Sun, Apr. 26, 11:59 AM| 4 Comments
Fri, Apr. 24, 5:37 PM
Fri, Apr. 24, 12:29 PM
- Vale (VALE +9.1%) continues to surge, headed for its biggest weekly gain in 16 years and gaining nearly 50% since Wednesday's announcement that it produced record-high levels of iron ore, nickel and other commodities during Q1.
- Also on Wednesday, BHP Billiton (BHP +3.4%) said it was curbing expansion plans and supplies from higher-cost mines dropped, easing concerns over a global glut and sparking iron ore biggest one-day price jump since 2012.
- "Vale is reacting to the rebound in iron ore prices,” said an equity analyst at CM Capital in Sao Paulo. “Most of Vale’s costs are fixed, so whenever there’s an increase in prices, there’s a direct impact on earnings.”
- Iron ore prices jumped 5.5% overnight to $57.81/dry ton and have rallied 23% since bottoming out at $47.08 on April 2.
- Also: RIO +1.6%, CLF +3.7%.
Wed, Apr. 22, 10:43 AM
- Vale (VALE +7.4%) says it produced 74.5M metric tons of iron ore during Q1, up 4.9% Y/Y and a company record for the period, as it increased output despite weak prices.
- Vale's total was aided by the N4WS mine in the Carajás complex in the Brazilian Amazon which began operating in December and contributed to an 18% rise in Carajás production during the quarter.
- Output of iron ore pellets, which sells at higher prices, rose 15% to 11.4M tons.
- Vale also produced a Q1 record 69.2K metric tons of nickel, up 2.5% Y/Y, while copper production surged 21% to a record 107.2K tons, adding by the ramp-up of the Salobo mine in northern Brazil; coal output fell 5.1% to 1.7M metric tons.
Wed, Apr. 22, 10:11 AM
- Iron ore prices enjoy their biggest one-day jump since October 2012, rising 5.9% to more than $54/metric ton - still not far above 10-year lows - after BHP Billiton (BHP +2%) announced it is slowing the pace of its expansion program.
- BHP says it is deferring a planned $600M project to reduce bottlenecks at Australia’s Port Hedland, the world’s biggest bulk export terminal, causing it to miss its target of raising production to 290M tons/year by mid-2017.
- Analysts say the decision will lower BHP's capex profile over the next few years to preserve free cash flow to support the dividend and balance sheet, and could deflect some of the negative public commentary about surplus supply.
- The postponement is similar to Rio Tinto’s (RIO +2.2%) deferral last year of an investment decision on the $1B Silvergrass mine until 2016.
- Also: VALE +7%, CLF +0.6%.
Thu, Apr. 16, 7:55 AM
- The iron ore industry is “facing an existential challenge,” Goldman Sachs says as it lowers its iron ore forecast and now sees the price falling to average $52/metric ton this year, $44 in 2016, and $40 in 2017 and 2018.
- First-tier producers will remain profitable although their margins will be squeezed, but as much as half of tier 2 production capacity is at risk, the firm says; tier 1 consists of BHP Billiton (NYSE:BHP), Rio Tinto (NYSE:RIO) and Vale (NYSE:VALE).
- That's not a vote of confidence in the big miners who show no signs of slowing production amid weakening demand, which has sent iron ore prices below $50 this month.
- Goldman cuts Rio and Fortescue Metals (OTCPK:FSUMF) to Sell, and Rio will need to utilize its balance sheet to pay dividends, while shares are expensive at 20x 2016 estimated earnings relative to history, the firm says; BHP is downgraded but only to Neutral, as it is the least exposed to iron ore among the big miners.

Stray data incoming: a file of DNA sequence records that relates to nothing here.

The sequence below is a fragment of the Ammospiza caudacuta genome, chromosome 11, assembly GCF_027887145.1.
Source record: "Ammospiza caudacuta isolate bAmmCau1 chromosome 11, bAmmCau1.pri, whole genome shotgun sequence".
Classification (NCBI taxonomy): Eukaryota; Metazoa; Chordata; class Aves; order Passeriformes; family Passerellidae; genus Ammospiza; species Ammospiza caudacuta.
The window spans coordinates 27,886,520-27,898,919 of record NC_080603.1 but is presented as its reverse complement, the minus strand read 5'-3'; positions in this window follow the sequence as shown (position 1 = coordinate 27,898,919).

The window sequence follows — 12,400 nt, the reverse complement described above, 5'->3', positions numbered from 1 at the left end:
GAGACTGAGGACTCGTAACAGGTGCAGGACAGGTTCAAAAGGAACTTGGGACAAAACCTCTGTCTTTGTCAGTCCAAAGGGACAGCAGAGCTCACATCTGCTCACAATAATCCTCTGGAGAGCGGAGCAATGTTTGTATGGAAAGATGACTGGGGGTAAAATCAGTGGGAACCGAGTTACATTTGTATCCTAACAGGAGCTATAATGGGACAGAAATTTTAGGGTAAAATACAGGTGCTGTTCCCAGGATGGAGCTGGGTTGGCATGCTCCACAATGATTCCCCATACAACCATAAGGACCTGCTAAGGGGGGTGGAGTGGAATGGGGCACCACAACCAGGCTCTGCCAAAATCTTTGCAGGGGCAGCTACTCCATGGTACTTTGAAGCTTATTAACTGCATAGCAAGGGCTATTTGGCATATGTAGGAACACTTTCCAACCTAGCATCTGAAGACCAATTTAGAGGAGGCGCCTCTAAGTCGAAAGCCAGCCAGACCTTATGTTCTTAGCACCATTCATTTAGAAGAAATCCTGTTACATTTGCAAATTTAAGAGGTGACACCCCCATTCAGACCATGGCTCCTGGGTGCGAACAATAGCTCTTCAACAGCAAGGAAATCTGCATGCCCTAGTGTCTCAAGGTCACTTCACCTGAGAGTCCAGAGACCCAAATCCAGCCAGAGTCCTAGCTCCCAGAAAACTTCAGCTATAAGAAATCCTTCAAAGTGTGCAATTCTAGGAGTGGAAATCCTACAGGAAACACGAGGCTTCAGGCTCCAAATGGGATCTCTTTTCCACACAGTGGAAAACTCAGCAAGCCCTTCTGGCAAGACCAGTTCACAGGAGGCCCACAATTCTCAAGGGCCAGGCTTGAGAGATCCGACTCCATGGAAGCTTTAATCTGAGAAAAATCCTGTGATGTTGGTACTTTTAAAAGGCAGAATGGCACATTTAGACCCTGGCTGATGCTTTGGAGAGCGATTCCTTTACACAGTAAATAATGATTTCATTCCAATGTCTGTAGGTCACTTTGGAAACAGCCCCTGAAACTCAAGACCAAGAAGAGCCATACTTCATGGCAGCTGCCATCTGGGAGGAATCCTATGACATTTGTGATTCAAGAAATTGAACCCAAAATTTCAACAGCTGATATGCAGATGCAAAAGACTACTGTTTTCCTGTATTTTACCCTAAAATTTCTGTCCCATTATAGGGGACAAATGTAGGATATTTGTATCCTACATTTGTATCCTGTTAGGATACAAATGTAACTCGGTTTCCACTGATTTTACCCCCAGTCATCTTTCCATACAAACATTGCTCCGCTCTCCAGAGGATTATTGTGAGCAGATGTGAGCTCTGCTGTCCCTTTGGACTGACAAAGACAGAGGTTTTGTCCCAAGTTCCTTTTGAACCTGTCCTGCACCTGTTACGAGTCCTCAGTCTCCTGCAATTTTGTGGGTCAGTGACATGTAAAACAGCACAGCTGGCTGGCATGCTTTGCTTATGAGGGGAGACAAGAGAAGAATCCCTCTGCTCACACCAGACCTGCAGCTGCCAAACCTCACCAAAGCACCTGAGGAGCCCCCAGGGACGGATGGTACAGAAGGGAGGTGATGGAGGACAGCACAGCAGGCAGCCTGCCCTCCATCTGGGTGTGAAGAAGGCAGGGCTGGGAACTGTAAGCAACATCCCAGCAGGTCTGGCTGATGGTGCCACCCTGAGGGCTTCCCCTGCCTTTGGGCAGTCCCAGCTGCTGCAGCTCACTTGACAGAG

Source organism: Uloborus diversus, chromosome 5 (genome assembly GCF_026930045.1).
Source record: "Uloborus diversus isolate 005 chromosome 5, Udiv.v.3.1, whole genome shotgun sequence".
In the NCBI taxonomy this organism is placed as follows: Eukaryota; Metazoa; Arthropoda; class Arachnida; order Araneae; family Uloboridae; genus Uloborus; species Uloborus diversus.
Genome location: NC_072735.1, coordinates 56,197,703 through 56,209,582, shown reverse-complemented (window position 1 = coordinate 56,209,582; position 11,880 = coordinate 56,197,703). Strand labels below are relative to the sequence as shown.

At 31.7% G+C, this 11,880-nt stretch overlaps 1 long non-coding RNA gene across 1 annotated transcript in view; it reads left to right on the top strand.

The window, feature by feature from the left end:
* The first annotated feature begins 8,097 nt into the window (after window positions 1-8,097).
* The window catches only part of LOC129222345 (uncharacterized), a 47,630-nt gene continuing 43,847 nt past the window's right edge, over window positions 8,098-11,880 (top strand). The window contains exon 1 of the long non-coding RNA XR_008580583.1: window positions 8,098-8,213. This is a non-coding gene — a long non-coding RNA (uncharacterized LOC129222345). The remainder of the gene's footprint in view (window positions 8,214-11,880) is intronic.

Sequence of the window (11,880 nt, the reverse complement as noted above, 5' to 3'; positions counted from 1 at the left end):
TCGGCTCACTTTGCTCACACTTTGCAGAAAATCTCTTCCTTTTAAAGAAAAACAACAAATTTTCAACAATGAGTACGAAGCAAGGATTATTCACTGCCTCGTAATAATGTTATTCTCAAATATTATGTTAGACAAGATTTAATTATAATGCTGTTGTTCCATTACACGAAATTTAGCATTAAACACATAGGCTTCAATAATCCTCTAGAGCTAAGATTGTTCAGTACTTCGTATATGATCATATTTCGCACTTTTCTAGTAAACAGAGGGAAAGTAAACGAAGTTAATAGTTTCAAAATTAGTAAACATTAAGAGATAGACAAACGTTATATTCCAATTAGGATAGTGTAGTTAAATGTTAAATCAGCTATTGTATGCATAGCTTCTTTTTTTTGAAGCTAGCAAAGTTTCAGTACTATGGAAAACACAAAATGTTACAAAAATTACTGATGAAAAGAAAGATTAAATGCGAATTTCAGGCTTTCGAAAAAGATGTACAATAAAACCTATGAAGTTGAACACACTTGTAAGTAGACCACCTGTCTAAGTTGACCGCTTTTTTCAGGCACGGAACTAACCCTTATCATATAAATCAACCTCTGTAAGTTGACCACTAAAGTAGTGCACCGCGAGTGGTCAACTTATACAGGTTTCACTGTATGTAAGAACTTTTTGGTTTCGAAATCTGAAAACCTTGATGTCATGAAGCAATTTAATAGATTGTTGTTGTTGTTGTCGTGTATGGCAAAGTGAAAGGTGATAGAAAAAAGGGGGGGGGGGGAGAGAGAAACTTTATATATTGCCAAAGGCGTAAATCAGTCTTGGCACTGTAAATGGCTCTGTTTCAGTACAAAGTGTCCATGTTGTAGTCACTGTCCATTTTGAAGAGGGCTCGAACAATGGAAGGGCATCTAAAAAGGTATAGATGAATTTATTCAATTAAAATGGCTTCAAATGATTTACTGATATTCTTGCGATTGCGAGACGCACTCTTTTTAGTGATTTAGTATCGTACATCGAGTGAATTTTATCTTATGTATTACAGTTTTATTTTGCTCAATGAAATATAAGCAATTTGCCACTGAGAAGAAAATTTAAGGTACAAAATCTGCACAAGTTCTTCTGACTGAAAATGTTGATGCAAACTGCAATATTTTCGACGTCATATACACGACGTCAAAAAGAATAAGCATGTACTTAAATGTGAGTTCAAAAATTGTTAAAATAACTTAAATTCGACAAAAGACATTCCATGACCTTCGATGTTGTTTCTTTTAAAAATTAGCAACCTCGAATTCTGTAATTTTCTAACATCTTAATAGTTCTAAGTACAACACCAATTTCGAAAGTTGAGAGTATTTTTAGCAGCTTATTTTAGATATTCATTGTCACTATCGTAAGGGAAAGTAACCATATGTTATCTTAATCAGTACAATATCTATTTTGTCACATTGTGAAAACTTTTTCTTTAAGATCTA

- Several others - including J.P. Morgan, UBS and Citigroup - cut their iron ore price estimates earlier this month.
Wed, Apr. 15, 10:58 AM
- Australia’s Treasurer Joe Hockey plans to discuss iron ore demand with his Chinese counterpart after rising output from Rio Tinto (NYSE:RIO) and BHP Billiton (NYSE:BHP) helped drive the metal’s price below $50/metric ton this month.
- "When you have an iron ore price that has dropped as dramatically as it has in the last 12-18 months, we’ve got to build shock absorbers into our system to cope with it,” Hockey says.
- China, which buys about two-thirds of all iron ore transported by sea, grew last year at the weakest pace since 1990 and likely will slow further in 2015, and the country’s consumption of iron ore probably will remain weak as steel demand contracts.
- RIO plans output of 330M tons this year from 295M in 2014, while BHP targets 225M tons this year from 204M; Vale (NYSE:VALE), the world's leading iron ore producer, expects to produce 340M tons this year.
Tue, Apr. 14, 7:58 AM
- S&P places some of the world's biggest iron ore miners on credit watch negative, as it lowers its iron ore price forecasts to $45/metric ton for the rest of this year, $50 for next year and $55 for 2017; the previous forecasts were $65 for this year and 2016, and $70 for 2017.
- The eight iron ore producers being watched by S&P include global giants BHP Billiton (NYSE:BHP), Rio Tinto (NYSE:RIO), Vale (NYSE:VALE), Fortescue Metals (OTCPK:FSUMF) and Anglo American (OTCPK:AAUKF, OTCPK:AAUKY).
- "The revision of our price assumptions and the sharp fall of iron ore spot prices reflect the severe supply and demand imbalance in the market, which we believe could persist for the next two years," S&P says.
Thu, Apr. 2, 5:24 PM
- Iron ore prices plunged below $50/ton this week with no sign of stopping, as the biggest miners are bent on ramping up supply even though demand, particularly from China, appears to be falling short.
- WSJ says the situation raises questions about the survival of the fittest strategy followed by the big three producers - BHP Billiton (NYSE:BHP), Rio Tinto (NYSE:RIO) and Vale (NYSE:VALE) - which have continued to boost production with the goal of squeezing out weaker operations that produce iron ore at a higher cost.